During Qualcomm CEO Steve Mollenkopf’s keynote at CES 2017, he equated 5G’s impact to that of electricity or the automobile, raising more than a few eyebrows. Turns out, Qualcomm’s not the only one thinking such grand thoughts.
Qualcomm Technologies today released a study, "The 5G Economy," that examines the potential economic and social impact of 5G around the world. The study, commissioned by Qualcomm, was conducted by analysts at IHS Markit, which puts 5G in the same category as the printing press, the internet, electricity, the steam engine and the telegraph.
Each of those discoveries or inventions is part of an elite class of socio-economic mainsprings known as General Purpose Technologies (GPTs), which often are catalysts for transformative changes that redefine processes. It’s hard to imagine living for long without electricity, and now 5G is part of that elite group.
As Mollenkopf mentioned in his CES keynote, the study predicts 5G will enable $12.3 trillion of global economic output in 2035, which is nearly equivalent to U.S. consumer spending in 2016 and more than the combined spending by consumers in China, Japan, Germany, the United Kingdom and France in 2016.
By 2035, the ubiquity of 5G will result in impacts that advance beyond the capability of existing technologies, platforms and industries, yet the proliferation of 3G and 4G mobile technology provide important analogs as the 5G economy blossoms, according to the study.
The report includes an economic impact study conducted by IHS Markit and validated by Dr. David Teece, director of the Tusher Center at the Haas School of Business, U.C. California, and principal executive officer of the Berkeley Research Group (BRG). It also includes opinion research about the expectations for 5G among business and technology leaders carried out by PSB. The combined findings show how 5G will profoundly affect the global economy and that business decision makers in technology and other industries overwhelmingly believe in the transformational nature of 5G.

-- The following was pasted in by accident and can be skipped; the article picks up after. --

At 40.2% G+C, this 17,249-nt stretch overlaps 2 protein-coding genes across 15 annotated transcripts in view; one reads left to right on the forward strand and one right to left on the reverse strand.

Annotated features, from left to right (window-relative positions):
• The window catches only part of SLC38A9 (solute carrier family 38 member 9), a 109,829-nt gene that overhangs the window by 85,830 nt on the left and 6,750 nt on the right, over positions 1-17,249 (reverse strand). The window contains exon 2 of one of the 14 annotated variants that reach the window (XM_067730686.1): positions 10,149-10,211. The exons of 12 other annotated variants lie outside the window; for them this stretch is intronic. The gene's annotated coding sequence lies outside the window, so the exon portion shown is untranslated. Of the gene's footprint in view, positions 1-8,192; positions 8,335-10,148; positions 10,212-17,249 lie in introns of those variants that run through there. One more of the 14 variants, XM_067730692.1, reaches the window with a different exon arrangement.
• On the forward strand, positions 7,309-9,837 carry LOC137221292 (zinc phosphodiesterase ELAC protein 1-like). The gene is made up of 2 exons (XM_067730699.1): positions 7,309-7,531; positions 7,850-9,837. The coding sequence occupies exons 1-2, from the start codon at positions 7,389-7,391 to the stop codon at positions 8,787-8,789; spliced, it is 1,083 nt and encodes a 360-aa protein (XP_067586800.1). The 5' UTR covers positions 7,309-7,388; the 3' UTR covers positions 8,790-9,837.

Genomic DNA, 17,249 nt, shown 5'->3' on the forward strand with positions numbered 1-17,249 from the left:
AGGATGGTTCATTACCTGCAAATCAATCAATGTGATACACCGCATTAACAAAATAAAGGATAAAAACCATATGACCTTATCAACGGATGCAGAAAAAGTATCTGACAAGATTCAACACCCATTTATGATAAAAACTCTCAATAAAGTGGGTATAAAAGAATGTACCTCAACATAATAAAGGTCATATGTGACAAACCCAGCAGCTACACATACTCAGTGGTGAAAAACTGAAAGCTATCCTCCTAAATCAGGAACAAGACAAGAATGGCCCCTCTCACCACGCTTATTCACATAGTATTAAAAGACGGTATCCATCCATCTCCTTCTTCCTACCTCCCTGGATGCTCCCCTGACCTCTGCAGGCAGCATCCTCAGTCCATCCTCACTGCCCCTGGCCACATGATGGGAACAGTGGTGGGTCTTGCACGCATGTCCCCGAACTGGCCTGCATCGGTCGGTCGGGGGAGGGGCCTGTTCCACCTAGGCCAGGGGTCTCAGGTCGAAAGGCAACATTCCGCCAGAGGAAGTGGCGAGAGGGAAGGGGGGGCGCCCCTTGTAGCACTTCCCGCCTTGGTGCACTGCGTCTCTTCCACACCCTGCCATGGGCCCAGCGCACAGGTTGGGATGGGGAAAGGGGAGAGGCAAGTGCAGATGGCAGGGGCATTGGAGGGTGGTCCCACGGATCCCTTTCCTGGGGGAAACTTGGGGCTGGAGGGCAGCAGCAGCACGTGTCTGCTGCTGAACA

Qualcomm has been boasting, at trade shows and elsewhere, for some time now about its leadership position in 5G. The X50 modem, which Qualcomm announced a few months ago, is the first in a family of 5G modems that will provide an anchor to early deployments of 5G and will be essential to the millimeter wave systems that will start trials and deployments in late 2017 and early 2018.
According to the PSB results, business decision makers across industries, especially in the United States, say technology industry standards are “very important” in helping companies deliver 5G, and audiences across markets say companies with past experience delivering wireless connectivity solutions and expertise in a variety of technologies are best equipped to be leaders in 5G.
Interestingly, given Qualcomm’s enforcement of intellectual property rights, one in two respondents say intellectual property rights are “very important” in helping companies deliver 5G. Respondents who say IP rights protections are important to 5G say they’re necessary to motivate innovators and protect investments; the reasons for thinking IP rights are not important are varied: Some worry they restrict innovation, while others believe they promote unfair advantages.